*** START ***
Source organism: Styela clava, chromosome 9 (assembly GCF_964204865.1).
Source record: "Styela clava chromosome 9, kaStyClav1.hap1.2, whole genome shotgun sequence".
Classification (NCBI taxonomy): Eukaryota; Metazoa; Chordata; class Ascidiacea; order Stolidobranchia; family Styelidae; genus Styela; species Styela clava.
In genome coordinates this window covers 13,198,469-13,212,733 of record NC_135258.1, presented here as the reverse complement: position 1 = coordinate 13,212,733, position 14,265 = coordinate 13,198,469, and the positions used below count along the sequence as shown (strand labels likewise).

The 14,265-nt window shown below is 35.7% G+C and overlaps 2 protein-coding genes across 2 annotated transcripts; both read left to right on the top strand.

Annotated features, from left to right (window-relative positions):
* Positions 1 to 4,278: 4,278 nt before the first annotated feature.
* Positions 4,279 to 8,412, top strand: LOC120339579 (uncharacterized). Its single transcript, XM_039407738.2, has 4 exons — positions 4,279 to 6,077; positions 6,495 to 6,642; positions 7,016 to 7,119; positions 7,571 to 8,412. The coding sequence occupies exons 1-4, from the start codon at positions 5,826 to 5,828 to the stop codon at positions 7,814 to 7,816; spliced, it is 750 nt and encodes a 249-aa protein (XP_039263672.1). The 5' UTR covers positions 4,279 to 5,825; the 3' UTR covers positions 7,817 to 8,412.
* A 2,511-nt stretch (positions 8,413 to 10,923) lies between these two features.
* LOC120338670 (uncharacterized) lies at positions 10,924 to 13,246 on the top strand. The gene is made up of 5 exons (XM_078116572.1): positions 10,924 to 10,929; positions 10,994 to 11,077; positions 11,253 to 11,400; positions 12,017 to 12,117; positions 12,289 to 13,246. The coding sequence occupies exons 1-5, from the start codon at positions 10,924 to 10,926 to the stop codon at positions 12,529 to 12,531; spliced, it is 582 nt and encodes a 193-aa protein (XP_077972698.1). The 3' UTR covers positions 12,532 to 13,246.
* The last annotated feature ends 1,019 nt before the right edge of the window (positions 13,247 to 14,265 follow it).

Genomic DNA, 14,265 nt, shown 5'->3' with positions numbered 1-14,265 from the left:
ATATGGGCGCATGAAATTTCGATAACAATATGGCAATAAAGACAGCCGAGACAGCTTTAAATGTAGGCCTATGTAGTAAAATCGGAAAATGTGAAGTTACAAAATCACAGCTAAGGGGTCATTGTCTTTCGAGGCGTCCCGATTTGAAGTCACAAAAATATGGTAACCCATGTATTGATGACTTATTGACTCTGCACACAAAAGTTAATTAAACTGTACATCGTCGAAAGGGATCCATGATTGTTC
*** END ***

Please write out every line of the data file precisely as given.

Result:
Source organism: Styela clava, chromosome 9 (assembly GCF_964204865.1).
Source record: "Styela clava chromosome 9, kaStyClav1.hap1.2, whole genome shotgun sequence".
Classification (NCBI taxonomy): Eukaryota; Metazoa; Chordata; class Ascidiacea; order Stolidobranchia; family Styelidae; genus Styela; species Styela clava.
In genome coordinates this window covers 13,198,469-13,212,733 of record NC_135258.1, presented here as the reverse complement: position 1 = coordinate 13,212,733, position 14,265 = coordinate 13,198,469, and the positions used below count along the sequence as shown (strand labels likewise).

The 14,265-nt window shown below is 35.7% G+C and overlaps 2 protein-coding genes across 2 annotated transcripts; both read left to right on the top strand.

Annotated features, from left to right (window-relative positions):
* Positions 1 to 4,278: 4,278 nt before the first annotated feature.
* Positions 4,279 to 8,412, top strand: LOC120339579 (uncharacterized). Its single transcript, XM_039407738.2, has 4 exons — positions 4,279 to 6,077; positions 6,495 to 6,642; positions 7,016 to 7,119; positions 7,571 to 8,412. The coding sequence occupies exons 1-4, from the start codon at positions 5,826 to 5,828 to the stop codon at positions 7,814 to 7,816; spliced, it is 750 nt and encodes a 249-aa protein (XP_039263672.1). The 5' UTR covers positions 4,279 to 5,825; the 3' UTR covers positions 7,817 to 8,412.
* A 2,511-nt stretch (positions 8,413 to 10,923) lies between these two features.
* LOC120338670 (uncharacterized) lies at positions 10,924 to 13,246 on the top strand. The gene is made up of 5 exons (XM_078116572.1): positions 10,924 to 10,929; positions 10,994 to 11,077; positions 11,253 to 11,400; positions 12,017 to 12,117; positions 12,289 to 13,246. The coding sequence occupies exons 1-5, from the start codon at positions 10,924 to 10,926 to the stop codon at positions 12,529 to 12,531; spliced, it is 582 nt and encodes a 193-aa protein (XP_077972698.1). The 3' UTR covers positions 12,532 to 13,246.
* The last annotated feature ends 1,019 nt before the right edge of the window (positions 13,247 to 14,265 follow it).

Genomic DNA, 14,265 nt, shown 5'->3' with positions numbered 1-14,265 from the left:
ATATGGGCGCATGAAATTTCGATAACAATATGGCAATAAAGACAGCCGAGACAGCTTTAAATGTAGGCCTATGTAGTAAAATCGGAAAATGTGAAGTTACAAAATCACAGCTAAGGGGTCATTGTCTTTCGAGGCGTCCCGATTTGAAGTCACAAAAATATGGTAACCCATGTATTGATGACTTATTGACTCTGCACACAAAAGTTAATTAAACTGTACATCGTCGAAAGGGATCCATGATTGTTC